Shakespeare and Human Character

2009 Volume III

Introduction by Paul H. Fry, William Lampson Professor Emeritus of English

The Fellows in my 2008 seminar, "Race and Gender in Shakespeare," took a particular interest in Harold Bloom's Shakespeare and the Invention of the Human, especially in the way that Shakespeare according to Bloom makes consciousness in certain characters (Hamlet, Falstaff, Rosalind, Cleopatra, Edmund) register the capacity to change. On hearing for example that Goneril and Regan have gone to their deaths competing for his favors, the dying Edmund reflects, "Yet Edmund was beloved," and orders — too late — a reprieve from death for Cordelia. Bloom argues that this sort of discovery through introspection is something crucial and new in the history of human self-understanding. The Fellows' interest in this claim prompted the topic of the 2009 seminar. With this emphasis in mind, this summer's Fellows studied Hamlet, Henry IV Part I, Henry V, Julius Caesar, Antony and Cleopatra, and King Lear. It proved a worthwhile guiding thread, as whatever other kinds of focus their classroom situations required, their presentation of Shakespeare necessarily passed through considerations of character (you can't get around character because Shakespeare does not follow Aristotle's subordination of character to plot), and all their curriculum units very naturally focused on this issue.

Three Fellows teaching at the high school level directly address aspects of characterization. Amanda Stefanski's unit is premised on the fact that theatre, unlike narrative fiction, is obliged to use the devices of "indirect characterization," especially the revelation of character through speech: what do certain speeches in Macbeth tell us about the characters who utter them, and what — as a cautionary note — do our own speeches reveal about ourselves? Aleco Julius draws on the sociology of Erving Goffman to consider character, also in Macbeth, as a matter of "performance" at three levels: the characters' self-presentation to self and others; the actor's interpretive presentation of the character; and the actualization of the performance in the minds of readers or audience members. Janelle Price, preparing her students to compose brief sequels to King Lear, emphasizes what one might call "inference from character": How can we imagine Cordelia (in the "happy ending" of Nahum Tate, or if we imagine Lear to have correctly seen her breath on the mirror), Albany, Edgar, Kent, France, the Fool, or any other survivor to behave if we put them in a new setting, given what we know about them already?

Two Fellows work with students for whom learning English as a second language is the ultimate goal: Spanish-speaking middle school students and Chinese-speaking fifth and sixth graders, respectively. Both of these teachers necessarily "scaffold" their approach to Shakespeare, starting with graphic versions, continuing through parts of the No Fear editions, and arriving finally at certain speeches or passages in the original. Barbara Prillaman is eager to return to Shakespeare, having been gratified to see how well her students, with whom she works for two years, took to such seemingly remote material. She has distinguished nine aspects of characterization that she wishes her students to recognize and discuss, especially in relation to Hamlet and Julius Caesar. Lisa Ernst asks her students to imagine what Romeo and Juliet and A Midsummer Night's Dream would be like with text messaging (suppose Juliet had texted Romeo, "Fak'n death"?), and develops an across-the-curriculum unit in which the organizing idea is "communication."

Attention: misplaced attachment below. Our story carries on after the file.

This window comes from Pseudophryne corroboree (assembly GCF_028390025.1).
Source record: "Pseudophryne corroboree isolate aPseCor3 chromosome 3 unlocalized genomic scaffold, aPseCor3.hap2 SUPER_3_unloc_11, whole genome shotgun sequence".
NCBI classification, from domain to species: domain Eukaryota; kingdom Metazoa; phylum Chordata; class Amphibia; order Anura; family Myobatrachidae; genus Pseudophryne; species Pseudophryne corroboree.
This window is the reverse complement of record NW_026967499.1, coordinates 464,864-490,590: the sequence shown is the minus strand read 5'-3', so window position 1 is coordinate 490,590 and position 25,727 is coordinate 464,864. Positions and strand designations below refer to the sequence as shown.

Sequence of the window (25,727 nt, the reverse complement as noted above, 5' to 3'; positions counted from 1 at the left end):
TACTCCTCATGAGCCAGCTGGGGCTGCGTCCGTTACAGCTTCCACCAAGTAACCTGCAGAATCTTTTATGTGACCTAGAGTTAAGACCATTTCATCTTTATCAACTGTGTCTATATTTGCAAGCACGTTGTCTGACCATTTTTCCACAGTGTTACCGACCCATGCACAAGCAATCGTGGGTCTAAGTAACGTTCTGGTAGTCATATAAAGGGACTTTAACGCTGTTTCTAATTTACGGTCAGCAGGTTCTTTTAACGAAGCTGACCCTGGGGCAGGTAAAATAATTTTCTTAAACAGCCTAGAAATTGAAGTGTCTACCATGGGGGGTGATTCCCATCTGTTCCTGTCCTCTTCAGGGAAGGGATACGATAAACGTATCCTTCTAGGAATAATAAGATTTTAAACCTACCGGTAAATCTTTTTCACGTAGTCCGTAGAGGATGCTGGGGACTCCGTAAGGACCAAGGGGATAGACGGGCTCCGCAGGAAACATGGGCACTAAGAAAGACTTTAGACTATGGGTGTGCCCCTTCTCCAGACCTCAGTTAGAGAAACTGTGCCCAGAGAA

Three Fellows consider character in relation to historical and social issues. Terri Blackman is actually teaching social studies to middle school students, and wishes to focus on "leadership" in the Roman plays Julius Caesar and Antony and Cleopatra, comparing the main characters in those plays with the personages described in her students' history textbooks. Through this strategy she identifies aspects of leadership that are suitable or risky for various forms of government, including the social dynamic affecting the students themselves. Jane Hall wants her high school-level unit to appeal to students from broken or dysfunctional families, so she will focus on mistakes made by single parents and on sibling hostility in King Lear — an approach that will effectively organize all the pivotal events and characterizations in the play. Barbara Dowdall finally honors the namesake of her high school, Asa Philip Randolph, an amateur actor as well as social activist, by teaching a unit encouraging research projects on the history of acting Shakespeare by African Americans. Her unit combines this historical work with reflections on race and racial attitudes in Othello and The Merchant of Venice.

Paul H. Fry